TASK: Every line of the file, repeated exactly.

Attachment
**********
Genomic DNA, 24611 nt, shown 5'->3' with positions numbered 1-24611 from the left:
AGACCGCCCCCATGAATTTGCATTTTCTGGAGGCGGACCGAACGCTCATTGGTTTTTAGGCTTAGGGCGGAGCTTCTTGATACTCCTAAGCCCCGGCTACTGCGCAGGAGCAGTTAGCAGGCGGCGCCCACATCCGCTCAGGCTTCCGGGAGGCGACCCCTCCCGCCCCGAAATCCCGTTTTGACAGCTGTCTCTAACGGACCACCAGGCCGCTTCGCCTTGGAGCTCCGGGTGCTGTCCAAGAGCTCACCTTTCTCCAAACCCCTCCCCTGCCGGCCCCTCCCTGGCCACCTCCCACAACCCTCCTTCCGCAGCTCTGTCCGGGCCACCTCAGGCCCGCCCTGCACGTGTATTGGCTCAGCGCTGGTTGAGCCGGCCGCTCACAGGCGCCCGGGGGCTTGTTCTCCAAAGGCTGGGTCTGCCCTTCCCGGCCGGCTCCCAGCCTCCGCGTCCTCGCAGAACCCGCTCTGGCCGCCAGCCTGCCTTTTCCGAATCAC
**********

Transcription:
Genomic DNA, 24611 nt, shown 5'->3' with positions numbered 1-24611 from the left:
AGACCGCCCCCATGAATTTGCATTTTCTGGAGGCGGACCGAACGCTCATTGGTTTTTAGGCTTAGGGCGGAGCTTCTTGATACTCCTAAGCCCCGGCTACTGCGCAGGAGCAGTTAGCAGGCGGCGCCCACATCCGCTCAGGCTTCCGGGAGGCGACCCCTCCCGCCCCGAAATCCCGTTTTGACAGCTGTCTCTAACGGACCACCAGGCCGCTTCGCCTTGGAGCTCCGGGTGCTGTCCAAGAGCTCACCTTTCTCCAAACCCCTCCCCTGCCGGCCCCTCCCTGGCCACCTCCCACAACCCTCCTTCCGCAGCTCTGTCCGGGCCACCTCAGGCCCGCCCTGCACGTGTATTGGCTCAGCGCTGGTTGAGCCGGCCGCTCACAGGCGCCCGGGGGCTTGTTCTCCAAAGGCTGGGTCTGCCCTTCCCGGCCGGCTCCCAGCCTCCGCGTCCTCGCAGAACCCGCTCTGGCCGCCAGCCTGCCTTTTCCGAATCAC